The study was conducted at UC Santa Barbara's National Center for Ecological Analysis & Synthesis. The results of the study, led by Rob Condon, marine scientist at the Dauphin Island Sea Lab (DISL) in Alabama, appear in the latest issue of the Proceedings of the National Academy of Science.
The study's co-authors are experts from the Global Jellyfish Group, a consortium of approximately 30 researchers of gelatinous organisms, climatology, oceanography, time-series analyses, and socioeconomics from around the globe. They include lead co-authors Carlos Duarte of the University of Western Australia's Oceans Institute and the Instituto Mediterráneo de Estudios Avanzados (IMEDEA) in Spain; Kylie Pitt of Griffith University in Australia; and Cathy Lucas of the University of Southampton in the UK.
Blooms, or proliferations, of jellyfish can show a substantial, visible impact on coastal populations clogged nets for fishermen, stinging waters for tourists, and choked cooling intake pipes for power plants. The key finding of this study shows that global jellyfish populations undergo concurrent oscillations with successive decadal periods of rise and fall, including a rising phase in the 1990's and early 2000's that has contributed to the current perception of a global increase in jellyfish abundance. The previous period of high jellyfish numbers during the 1970's went unnoticed due to limited research on jellyfish at the time, less awareness of global-scale problems, and a lower capacity for information sharing (e.g., no internet).
While there has been no increase over the long-term, the authors detected a hint of a slight increase in jellyfish since 1970, although this trend was countered by the observation that there was no difference in the proportion of increasing vs. decreasing jellyfish populations over time. "Sustained monitoring is now required over the next decade to shed light with statistical confidence whether the weak increasing linear trend in jellyfish populations after 1970 is an actual shift in the baseline, or part of a larger oscillation," Condon said.
To date, media and scientific opinion for the current perception of a global increase in jellyfish was evidenced by a few local and regional case studies. "Clearly, there are areas where jellyfish have increased; the situation with the Giant Jellyfish in Japan and parts of the Mediterranean are classic examples," Condon said. "But there are also areas where jellyfish numbers have remained stable, fluctuated over decadal periods, or actually decreased over time."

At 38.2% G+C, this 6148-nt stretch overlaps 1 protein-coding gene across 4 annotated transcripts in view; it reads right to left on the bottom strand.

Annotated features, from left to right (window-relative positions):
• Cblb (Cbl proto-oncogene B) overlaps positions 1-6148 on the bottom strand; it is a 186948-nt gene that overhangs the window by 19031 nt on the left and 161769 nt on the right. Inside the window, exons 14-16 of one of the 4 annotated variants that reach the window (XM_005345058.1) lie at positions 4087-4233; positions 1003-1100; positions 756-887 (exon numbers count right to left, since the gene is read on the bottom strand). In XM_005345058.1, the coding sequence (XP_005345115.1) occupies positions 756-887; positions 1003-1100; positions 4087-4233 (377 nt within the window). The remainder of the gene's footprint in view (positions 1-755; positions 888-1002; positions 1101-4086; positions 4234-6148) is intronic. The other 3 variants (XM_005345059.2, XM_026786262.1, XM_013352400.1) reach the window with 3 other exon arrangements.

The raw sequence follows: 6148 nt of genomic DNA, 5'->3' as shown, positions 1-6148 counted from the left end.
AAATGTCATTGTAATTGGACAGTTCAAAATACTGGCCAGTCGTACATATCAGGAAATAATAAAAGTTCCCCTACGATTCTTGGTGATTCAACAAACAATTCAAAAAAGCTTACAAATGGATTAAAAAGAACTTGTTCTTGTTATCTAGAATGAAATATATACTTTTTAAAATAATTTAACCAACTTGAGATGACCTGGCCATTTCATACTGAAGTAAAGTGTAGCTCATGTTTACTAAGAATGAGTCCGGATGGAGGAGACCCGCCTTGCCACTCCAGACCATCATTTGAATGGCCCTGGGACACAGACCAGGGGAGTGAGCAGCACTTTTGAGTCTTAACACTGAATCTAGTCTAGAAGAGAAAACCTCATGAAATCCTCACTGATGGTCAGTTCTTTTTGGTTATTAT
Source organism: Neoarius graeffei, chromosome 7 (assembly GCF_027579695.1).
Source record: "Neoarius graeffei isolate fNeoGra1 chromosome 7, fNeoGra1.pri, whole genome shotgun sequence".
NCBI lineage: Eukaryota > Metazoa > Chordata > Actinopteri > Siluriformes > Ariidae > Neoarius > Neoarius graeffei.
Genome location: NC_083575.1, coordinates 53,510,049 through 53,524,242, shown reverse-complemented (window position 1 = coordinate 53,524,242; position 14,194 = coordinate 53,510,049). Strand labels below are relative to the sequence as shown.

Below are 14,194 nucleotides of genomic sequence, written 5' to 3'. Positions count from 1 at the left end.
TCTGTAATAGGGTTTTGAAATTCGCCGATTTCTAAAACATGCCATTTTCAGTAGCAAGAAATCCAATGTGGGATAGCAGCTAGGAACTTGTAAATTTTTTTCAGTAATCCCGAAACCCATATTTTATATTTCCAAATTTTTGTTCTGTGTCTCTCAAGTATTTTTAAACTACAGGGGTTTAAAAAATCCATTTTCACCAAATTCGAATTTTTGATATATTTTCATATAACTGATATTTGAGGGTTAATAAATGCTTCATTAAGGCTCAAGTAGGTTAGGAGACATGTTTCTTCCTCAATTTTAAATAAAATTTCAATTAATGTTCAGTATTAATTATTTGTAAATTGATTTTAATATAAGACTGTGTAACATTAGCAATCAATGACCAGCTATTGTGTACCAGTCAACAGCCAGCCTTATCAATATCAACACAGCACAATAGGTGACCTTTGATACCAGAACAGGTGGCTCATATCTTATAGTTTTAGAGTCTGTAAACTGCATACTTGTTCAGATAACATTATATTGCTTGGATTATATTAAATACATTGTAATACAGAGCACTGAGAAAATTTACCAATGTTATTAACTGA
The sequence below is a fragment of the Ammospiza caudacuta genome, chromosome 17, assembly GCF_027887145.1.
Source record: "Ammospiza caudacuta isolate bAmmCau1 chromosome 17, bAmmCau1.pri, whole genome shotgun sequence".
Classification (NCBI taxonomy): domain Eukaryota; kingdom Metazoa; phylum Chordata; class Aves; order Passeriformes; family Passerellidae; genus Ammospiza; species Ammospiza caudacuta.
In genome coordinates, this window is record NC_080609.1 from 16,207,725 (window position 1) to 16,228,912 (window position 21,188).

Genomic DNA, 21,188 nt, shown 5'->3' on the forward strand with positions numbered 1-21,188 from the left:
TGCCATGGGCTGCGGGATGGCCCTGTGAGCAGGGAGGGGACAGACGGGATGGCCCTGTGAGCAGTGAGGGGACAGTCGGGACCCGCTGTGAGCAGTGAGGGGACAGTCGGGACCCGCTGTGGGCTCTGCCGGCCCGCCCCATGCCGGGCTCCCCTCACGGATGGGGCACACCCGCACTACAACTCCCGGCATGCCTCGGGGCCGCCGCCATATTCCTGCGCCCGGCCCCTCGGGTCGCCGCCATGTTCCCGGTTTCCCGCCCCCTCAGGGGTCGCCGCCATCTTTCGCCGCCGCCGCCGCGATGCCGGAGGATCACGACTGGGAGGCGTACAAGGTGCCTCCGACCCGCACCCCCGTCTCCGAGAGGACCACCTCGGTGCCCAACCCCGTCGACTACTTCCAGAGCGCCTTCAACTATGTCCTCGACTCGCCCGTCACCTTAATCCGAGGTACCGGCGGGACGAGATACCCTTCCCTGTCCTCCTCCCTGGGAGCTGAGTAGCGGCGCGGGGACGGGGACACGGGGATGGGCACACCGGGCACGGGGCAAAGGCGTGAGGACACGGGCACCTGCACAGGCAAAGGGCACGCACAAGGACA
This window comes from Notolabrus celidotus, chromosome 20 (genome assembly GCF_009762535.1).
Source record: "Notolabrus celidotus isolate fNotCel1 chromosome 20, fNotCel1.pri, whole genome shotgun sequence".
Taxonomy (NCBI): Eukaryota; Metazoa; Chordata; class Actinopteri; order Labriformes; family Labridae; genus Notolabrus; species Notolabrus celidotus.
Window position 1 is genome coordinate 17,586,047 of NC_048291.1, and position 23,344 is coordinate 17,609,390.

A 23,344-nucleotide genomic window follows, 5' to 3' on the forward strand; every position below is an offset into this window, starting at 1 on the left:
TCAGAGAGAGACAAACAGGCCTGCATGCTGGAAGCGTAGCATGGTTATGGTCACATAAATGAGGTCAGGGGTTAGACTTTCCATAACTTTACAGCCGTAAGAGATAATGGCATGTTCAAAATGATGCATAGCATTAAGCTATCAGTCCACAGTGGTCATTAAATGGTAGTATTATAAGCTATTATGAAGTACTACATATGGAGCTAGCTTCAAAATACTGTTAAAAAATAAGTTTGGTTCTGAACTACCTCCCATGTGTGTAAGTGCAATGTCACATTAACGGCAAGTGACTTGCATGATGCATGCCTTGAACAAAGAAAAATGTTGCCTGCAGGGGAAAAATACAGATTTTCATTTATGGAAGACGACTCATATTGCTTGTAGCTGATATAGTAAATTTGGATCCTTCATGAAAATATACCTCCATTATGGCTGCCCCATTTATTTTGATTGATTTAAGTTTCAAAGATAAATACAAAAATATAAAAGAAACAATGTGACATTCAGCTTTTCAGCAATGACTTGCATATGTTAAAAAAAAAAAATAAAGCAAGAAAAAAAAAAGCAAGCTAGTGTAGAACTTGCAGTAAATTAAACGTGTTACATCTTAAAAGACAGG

The group says that it is important to sample over appropriate spatial and time scales so that trends are not misinterpreted and the correct message is communicated.
Increased speculation and discrepancies about current and future jellyfish blooms by the media and in climate and science reports formed the motivation for the study. "There are major consequences for getting the answer correct for tourism, fisheries and management decisions as they relate to climate change and changing ocean environments," Duarte said. "The important aspect about our work is that we have provided the long-term baseline backed with all data available to science, which will enable scientists to build on and eventually repeat these analyses in a decade or two from now, to determine whether there has been a real increase in jellyfish."
Condon added: "The realization that jellyfish synchronously rise and fall around the world should now lead researchers to search for the long-term natural and climate drivers of jellyfish populations, in addition to begin monitoring jellyfish in open ocean and Southern Hemisphere regions that are underrepresented in our analyses."
"The more we know, the better we can manage oceanic ecosystems or respond accurately to future effects of climate change," Duarte said.
Given the potential damage posed by jellyfish blooms to fisheries, tourism and other human industries, the findings of the group foretell recurrent phases of rise and fall in jellyfish populations that society should be prepared to face.